Updated: Jul 11
Simple home remedies on the farm
Memories from life on the farm. Most of the illnesses we had as children were minor, and Mum was our health care worker. In all the years between 1950 and 1956, I can only remember being taken to the doctor once, and that was after a buster from my bike, when I had a sore wrist. Turned out it was sprained, not broken. A couple of weeks in a splint, and I was back to normal.
Most of them were quite simple home remedies, things that are still recommended today; like prunes and prune juice for constipation, or grated apples for diarrhoea. Others were more inventive. Mum used the white sap from the fig tree to treat warts on our hands. Just a few applications, and the wart disappeared. Styes on an eyelid were rubbed with her gold wedding ring. She had ingrown toe nails, which she managed by cutting a small v-shaped wedge out of the centre of the nail, and then filled the groove each side of the nail with alum powder. I have tried both in the past. The removal of the wedge seems to relieve pressure on the ingrowing edges, while the alum seems to deaden the flesh and reduce the pain where the nail is growing in.
Open cuts were washed with salt water, and bandaged with strips of cloth cut from old sheets. If Dad had a cut on a finger, then she sewed together a finger ‘stall’ which looked like part of a glove. It covered the bandaged finger completely, and had 2 ties attached, which were fastened in place around the wrist, with a granny knot.
Dad often collected splinters of wood in his fingers. Usually, Mum could dig it out with a sewing needle, then use salt water or Dettol to disinfect it. Sometimes it was too deeply seated for her to reach, then Dad would visit the doctor. At least once he came home, telling us that the doctor couldn’t find the splinter, and had told Dad there wasn’t one in the wound. But after several days, Dad was in severe pain, and the finger was badly swollen, hot, and deep red colour. Mum decided to poultice the finger.
As far as I remember, Mum simply cut lengths of fabric from a sheet, soaked them in milk, then dipped them in boiling water. Then she just dropped the cloth onto Dad’s finger. Now Dad was stoical, and never showed pain. But I will always remember him stalking up and down through the breakfast room and lounge, with a drawn face, lowered brows and eyes half-closed, muttering his breath. Every time the poultice cooled, Mum would replace it with a new hot one. That must have continued for at least an hour. The poulticing continued each day until the wound turned pale and soft, and eventually the skin burst. Then pus poured out, bringing the splinter with it. Then the wound was kept clean and allowed to heal naturally.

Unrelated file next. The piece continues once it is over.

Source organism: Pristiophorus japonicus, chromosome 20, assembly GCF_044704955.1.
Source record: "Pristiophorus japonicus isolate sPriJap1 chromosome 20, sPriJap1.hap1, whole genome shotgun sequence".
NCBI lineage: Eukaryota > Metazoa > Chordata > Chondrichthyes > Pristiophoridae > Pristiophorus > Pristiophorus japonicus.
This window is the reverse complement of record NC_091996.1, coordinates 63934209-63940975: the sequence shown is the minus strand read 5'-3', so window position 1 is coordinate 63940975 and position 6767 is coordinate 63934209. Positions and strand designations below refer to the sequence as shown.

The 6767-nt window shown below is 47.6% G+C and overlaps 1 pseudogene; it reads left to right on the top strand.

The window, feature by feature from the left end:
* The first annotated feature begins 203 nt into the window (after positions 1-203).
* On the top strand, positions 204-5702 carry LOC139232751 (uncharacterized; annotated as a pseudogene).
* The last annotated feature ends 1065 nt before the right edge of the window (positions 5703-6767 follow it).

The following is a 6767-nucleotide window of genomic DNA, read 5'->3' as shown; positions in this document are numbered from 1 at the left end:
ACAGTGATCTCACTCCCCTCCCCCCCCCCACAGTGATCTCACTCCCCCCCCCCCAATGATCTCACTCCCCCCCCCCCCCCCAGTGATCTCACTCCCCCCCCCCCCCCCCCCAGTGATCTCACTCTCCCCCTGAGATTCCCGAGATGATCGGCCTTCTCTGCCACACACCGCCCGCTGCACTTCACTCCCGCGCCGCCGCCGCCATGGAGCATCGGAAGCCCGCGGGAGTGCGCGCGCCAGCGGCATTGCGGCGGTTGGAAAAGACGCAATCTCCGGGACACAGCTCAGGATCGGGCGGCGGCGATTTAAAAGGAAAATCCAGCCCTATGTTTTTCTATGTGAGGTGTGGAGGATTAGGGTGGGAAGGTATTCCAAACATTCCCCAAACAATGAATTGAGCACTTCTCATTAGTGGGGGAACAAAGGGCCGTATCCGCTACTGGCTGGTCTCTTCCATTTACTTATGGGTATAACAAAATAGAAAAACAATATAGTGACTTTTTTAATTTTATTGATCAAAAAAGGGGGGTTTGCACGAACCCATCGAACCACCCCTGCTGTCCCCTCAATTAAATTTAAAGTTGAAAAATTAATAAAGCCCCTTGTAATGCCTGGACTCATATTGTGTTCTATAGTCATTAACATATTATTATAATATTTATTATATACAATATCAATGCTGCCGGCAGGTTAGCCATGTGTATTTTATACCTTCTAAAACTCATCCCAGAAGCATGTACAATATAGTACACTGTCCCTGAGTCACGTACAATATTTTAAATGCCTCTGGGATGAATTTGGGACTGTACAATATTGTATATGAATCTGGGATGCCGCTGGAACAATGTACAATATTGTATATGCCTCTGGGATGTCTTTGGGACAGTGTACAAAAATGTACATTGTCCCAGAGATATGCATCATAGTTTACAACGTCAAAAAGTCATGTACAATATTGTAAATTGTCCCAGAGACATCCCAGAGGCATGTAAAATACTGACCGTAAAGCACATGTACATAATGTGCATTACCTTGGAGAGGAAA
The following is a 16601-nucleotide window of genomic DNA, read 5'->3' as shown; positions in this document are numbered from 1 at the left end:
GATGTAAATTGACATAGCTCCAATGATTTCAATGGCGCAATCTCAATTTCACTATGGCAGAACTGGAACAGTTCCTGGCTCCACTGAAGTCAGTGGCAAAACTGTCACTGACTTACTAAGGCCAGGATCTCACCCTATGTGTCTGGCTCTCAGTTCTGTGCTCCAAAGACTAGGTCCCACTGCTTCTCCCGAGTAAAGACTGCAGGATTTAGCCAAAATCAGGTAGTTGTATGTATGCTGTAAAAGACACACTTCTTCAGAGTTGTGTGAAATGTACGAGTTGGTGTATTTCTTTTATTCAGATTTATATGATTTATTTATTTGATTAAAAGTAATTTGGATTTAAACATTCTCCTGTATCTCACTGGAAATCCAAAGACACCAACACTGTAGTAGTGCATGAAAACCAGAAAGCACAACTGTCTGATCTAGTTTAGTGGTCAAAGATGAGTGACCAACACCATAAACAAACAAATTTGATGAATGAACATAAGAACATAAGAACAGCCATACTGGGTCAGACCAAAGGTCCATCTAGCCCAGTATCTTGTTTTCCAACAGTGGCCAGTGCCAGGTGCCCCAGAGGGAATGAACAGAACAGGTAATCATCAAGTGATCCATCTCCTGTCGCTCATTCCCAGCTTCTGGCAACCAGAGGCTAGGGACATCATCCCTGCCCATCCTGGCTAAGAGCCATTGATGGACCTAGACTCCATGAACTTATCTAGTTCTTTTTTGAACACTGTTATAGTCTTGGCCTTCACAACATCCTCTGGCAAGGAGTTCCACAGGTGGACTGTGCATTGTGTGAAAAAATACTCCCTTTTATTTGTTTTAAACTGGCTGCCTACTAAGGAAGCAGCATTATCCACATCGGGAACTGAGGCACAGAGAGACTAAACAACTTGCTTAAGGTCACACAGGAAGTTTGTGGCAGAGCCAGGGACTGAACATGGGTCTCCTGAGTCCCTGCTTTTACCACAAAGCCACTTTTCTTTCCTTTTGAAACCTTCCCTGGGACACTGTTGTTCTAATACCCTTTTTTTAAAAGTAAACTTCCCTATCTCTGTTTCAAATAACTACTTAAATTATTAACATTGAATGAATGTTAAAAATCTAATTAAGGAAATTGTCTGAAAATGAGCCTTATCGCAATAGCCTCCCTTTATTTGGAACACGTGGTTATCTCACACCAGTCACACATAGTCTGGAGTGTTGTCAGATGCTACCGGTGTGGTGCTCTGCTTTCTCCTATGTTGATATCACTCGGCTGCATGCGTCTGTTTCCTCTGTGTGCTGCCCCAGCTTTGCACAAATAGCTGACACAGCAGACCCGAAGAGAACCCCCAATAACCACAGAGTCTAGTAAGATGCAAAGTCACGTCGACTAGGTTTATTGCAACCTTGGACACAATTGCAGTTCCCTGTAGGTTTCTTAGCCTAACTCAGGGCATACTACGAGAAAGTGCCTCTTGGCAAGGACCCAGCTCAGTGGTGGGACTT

That splinter must have been 10 millimetres [half an inch] long. I think Dad kept it to show the doctor on his next visit.
We did buy some treatments. Vicks Vapour Rub, for chesty colds; Irish Moss cough mixture and cough lollies, black as treacle; whole cloves that were placed on an aching tooth; green Rexona ointment that soothed bites and stings; Condy’s Crystals [potassium permanganate] that when dissolved in water turned it purple and was a mild disinfectant; and codliver oil that I was forced to swallow until I protested that my school mates complained about the smell of my flatulence, [for which, by the way, we had a number of nicknames, such as ‘cut your finger’ or ‘popped off’. I had never heard the word ‘fart’ until I went to boarding school.]
One of Dad’s ongoing problems was very dry skin on his hands. The heels of his hands developed very thick callouses, and in winter especially, these would crack so deeply that we could see the pink living flesh deep below. He used a variety of creams like lanolin, trying to keep the skin supple, but nothing seemed to work. One cream that I particularly remember was called ‘Goanna Salve’. A few years ago, I saw a familiar tin of it in a chemist shop, which I bought just for nostalgic reasons. I have never used it. We were always told that goanna oil was so strong it would seep through the walls of a glass bottle.
Dad also suffered from something then called catarrh, but now would probably be called chronic rhinitis. Today, antihistamines would help. I remember him using a yellow oily liquid, called Kanatox, which he squirted up his nose every morning with an eyedropper.
But a regular source of simple home remedies was the salesman from the Rawleigh’s Company who visited the farm. Mum always bought his citronella, which we used on our skins to deter mosquitos; Eucalyptus oil, which we inhaled from handkerchiefs when we had snuffy noses; and pink Calamine Lotion, that was used on scratches and minor cuts.
The most spectacular cure that Mum made, happened on sister Val’s wedding Day. Her fiancé John, lived on the farm next door, and on the critical morning, was brought to see Mum by his Best Man. John had lost his voice. How would he manage to say his vows, or give his speech at the wedding breakfast?
Mum found a clean sheet of paper and rolled it into an open cone. Then she placed the narrow end in John’s mouth, put half a teaspoon of bicarb soda into the cone, and blew it down his throat. I was not allowed to witness the treatment, but imagine it caused a lot of coughing. Anyway it worked, as the wedding and breakfast went ahead successfully.
I find that writing my memoir, has stirred up memories that have been buried deeply for years. I am still exploring them.